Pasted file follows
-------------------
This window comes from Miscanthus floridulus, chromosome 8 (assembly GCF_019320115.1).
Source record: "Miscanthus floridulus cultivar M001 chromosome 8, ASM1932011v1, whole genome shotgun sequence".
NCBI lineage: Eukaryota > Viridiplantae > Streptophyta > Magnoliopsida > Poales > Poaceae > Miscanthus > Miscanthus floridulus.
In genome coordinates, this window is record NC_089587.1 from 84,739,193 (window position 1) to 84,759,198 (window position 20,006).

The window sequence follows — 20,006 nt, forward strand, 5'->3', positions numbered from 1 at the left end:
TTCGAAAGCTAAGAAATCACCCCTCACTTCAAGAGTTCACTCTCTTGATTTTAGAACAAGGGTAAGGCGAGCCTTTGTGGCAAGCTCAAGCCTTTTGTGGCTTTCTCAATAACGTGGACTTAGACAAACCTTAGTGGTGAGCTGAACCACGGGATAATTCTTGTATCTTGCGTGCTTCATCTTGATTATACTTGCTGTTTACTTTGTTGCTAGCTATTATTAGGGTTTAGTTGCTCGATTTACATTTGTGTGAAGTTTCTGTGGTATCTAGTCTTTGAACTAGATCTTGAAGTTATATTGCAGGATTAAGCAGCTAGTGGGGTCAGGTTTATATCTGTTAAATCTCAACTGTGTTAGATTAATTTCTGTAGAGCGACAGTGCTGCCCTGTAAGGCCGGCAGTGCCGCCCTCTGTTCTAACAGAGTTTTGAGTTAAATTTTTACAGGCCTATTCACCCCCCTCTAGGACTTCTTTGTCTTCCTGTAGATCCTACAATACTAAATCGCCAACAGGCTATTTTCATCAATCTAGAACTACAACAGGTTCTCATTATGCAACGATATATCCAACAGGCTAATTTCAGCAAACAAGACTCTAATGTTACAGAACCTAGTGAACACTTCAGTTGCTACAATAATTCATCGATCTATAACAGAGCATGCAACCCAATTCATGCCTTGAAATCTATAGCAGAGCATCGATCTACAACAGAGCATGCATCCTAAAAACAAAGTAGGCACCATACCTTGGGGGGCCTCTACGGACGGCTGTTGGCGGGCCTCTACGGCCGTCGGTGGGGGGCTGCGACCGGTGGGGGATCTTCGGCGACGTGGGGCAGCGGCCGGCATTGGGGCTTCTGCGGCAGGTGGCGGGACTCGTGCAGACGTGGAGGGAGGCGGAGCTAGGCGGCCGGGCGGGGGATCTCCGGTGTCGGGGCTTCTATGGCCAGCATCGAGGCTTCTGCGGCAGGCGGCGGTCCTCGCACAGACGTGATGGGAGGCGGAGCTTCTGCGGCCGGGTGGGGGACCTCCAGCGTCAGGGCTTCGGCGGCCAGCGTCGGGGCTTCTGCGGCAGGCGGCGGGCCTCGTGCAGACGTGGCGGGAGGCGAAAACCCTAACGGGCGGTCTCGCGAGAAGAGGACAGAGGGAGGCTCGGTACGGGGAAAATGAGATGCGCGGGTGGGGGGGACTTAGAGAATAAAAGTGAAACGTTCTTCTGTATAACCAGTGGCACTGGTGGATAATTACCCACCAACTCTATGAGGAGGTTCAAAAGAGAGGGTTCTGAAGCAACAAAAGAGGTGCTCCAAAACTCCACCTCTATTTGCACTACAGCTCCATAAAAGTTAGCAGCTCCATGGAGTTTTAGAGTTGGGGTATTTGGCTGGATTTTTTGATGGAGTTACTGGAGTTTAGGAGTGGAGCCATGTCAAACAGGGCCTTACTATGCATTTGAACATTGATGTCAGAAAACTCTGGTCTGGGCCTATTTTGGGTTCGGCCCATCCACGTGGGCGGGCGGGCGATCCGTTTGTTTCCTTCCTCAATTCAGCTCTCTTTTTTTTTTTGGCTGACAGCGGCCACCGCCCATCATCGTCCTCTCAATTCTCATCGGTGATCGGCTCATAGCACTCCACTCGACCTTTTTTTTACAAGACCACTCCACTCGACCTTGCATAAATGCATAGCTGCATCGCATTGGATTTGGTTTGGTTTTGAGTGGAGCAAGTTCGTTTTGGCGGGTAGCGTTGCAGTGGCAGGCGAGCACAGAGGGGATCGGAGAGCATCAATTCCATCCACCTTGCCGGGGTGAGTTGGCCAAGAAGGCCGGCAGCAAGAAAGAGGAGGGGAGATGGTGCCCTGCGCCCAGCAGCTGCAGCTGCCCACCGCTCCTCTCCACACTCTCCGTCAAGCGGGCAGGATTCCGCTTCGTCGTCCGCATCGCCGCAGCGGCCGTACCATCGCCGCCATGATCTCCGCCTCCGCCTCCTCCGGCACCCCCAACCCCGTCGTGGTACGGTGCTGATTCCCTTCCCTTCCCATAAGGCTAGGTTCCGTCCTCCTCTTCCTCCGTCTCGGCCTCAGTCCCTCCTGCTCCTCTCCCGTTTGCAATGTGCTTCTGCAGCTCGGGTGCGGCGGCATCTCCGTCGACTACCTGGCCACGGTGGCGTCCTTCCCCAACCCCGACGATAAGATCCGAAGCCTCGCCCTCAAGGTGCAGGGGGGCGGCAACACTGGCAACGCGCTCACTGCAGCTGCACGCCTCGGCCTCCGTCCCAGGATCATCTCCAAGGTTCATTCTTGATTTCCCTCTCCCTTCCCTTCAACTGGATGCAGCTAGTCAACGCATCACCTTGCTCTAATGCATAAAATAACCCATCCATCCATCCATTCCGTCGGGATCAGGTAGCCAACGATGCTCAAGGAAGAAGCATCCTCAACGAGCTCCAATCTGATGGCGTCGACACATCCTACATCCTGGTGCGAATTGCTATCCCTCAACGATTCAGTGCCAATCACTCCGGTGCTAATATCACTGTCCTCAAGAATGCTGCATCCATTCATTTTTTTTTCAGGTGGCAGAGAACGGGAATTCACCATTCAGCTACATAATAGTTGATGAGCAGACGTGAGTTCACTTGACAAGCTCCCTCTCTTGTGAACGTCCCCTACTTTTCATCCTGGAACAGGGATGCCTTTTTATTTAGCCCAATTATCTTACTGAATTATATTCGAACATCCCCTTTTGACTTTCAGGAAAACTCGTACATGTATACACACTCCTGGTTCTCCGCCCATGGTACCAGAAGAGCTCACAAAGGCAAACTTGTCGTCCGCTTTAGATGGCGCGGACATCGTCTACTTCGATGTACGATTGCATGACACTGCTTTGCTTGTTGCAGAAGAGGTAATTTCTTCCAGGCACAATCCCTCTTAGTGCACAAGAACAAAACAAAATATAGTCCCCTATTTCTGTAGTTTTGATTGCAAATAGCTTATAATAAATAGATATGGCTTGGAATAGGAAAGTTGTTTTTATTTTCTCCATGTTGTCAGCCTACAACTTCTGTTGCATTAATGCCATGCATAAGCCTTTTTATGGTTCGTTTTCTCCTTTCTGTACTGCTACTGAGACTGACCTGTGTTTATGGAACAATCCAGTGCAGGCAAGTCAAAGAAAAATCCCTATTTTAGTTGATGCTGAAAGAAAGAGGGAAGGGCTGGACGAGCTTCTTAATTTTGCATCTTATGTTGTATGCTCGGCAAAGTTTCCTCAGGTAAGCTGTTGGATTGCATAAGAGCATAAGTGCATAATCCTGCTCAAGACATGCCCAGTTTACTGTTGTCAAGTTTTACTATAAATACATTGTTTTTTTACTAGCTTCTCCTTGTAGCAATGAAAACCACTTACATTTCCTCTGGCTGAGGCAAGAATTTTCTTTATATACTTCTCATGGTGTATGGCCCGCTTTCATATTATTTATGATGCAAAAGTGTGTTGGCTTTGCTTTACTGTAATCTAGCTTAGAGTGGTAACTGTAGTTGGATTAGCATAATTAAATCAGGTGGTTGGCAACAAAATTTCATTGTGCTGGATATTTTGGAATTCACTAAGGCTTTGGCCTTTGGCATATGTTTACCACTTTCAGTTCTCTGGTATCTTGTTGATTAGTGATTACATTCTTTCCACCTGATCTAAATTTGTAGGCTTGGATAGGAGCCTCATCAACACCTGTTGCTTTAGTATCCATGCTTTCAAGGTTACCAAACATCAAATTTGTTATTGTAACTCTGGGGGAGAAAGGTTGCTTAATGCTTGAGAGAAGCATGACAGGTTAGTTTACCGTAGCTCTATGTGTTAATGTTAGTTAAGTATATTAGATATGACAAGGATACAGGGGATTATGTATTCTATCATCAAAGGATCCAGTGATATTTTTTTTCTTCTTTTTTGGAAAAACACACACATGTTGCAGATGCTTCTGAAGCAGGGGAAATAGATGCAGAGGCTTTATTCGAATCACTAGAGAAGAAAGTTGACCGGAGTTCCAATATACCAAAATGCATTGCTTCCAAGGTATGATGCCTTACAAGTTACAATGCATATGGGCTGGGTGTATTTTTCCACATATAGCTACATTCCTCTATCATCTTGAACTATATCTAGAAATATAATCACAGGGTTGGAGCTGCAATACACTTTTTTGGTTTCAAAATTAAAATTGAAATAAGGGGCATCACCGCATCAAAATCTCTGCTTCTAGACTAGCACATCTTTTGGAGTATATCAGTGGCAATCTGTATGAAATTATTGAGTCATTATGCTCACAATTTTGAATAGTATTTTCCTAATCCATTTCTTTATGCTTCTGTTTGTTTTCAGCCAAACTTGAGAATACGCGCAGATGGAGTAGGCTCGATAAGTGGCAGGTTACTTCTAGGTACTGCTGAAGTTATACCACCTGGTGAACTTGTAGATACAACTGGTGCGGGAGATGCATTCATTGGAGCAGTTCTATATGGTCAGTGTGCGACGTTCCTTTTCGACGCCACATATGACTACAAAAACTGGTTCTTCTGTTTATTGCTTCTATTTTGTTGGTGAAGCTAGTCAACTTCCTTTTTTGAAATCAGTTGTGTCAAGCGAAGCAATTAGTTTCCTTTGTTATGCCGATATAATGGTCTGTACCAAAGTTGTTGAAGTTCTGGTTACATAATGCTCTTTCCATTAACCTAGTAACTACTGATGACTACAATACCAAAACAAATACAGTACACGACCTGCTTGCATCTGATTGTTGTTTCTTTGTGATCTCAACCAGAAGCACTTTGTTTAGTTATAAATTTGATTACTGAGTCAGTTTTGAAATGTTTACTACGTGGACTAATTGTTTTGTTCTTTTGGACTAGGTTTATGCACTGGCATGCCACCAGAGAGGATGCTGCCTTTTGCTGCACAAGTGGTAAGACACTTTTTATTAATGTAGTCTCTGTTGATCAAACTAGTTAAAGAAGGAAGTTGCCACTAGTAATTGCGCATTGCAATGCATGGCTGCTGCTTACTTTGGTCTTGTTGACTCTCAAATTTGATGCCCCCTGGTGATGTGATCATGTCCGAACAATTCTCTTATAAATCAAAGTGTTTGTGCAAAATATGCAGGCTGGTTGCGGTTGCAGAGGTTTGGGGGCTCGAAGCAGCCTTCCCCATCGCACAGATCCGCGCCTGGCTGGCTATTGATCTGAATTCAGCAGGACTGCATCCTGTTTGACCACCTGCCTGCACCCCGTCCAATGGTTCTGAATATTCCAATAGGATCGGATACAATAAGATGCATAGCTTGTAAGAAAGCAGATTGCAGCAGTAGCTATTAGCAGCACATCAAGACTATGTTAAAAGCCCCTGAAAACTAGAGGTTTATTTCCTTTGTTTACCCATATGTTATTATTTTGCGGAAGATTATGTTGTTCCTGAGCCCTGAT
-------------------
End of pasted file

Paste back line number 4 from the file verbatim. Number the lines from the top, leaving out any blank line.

In genome coordinates, this window is record NC_089587.1 from 84,739,193 (window position 1) to 84,759,198 (window position 20,006).